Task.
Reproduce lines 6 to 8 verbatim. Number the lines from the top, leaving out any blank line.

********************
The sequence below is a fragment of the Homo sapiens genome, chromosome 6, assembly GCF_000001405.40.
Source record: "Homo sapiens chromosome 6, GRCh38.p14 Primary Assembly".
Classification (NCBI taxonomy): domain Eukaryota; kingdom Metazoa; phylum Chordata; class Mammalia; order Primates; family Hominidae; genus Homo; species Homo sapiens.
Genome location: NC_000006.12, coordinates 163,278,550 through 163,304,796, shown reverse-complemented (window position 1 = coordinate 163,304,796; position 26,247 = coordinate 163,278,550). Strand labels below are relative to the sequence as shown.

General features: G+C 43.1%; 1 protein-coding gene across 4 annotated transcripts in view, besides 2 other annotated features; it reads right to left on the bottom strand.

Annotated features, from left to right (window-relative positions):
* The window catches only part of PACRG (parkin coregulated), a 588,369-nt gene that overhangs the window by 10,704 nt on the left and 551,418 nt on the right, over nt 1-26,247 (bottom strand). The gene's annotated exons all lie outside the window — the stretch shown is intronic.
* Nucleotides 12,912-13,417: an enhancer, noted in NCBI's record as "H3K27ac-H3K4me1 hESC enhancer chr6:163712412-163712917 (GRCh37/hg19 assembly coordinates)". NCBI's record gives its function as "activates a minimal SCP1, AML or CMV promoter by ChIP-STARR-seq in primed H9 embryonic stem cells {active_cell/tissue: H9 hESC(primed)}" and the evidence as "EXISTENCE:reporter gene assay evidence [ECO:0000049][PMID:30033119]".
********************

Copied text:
Annotated features, from left to right (window-relative positions):
* The window catches only part of PACRG (parkin coregulated), a 588,369-nt gene that overhangs the window by 10,704 nt on the left and 551,418 nt on the right, over nt 1-26,247 (bottom strand). The gene's annotated exons all lie outside the window — the stretch shown is intronic.
* Nucleotides 12,912-13,417: an enhancer, noted in NCBI's record as "H3K27ac-H3K4me1 hESC enhancer chr6:163712412-163712917 (GRCh37/hg19 assembly coordinates)". NCBI's record gives its function as "activates a minimal SCP1, AML or CMV promoter by ChIP-STARR-seq in primed H9 embryonic stem cells {active_cell/tissue: H9 hESC(primed)}" and the evidence as "EXISTENCE:reporter gene assay evidence [ECO:0000049][PMID:30033119]".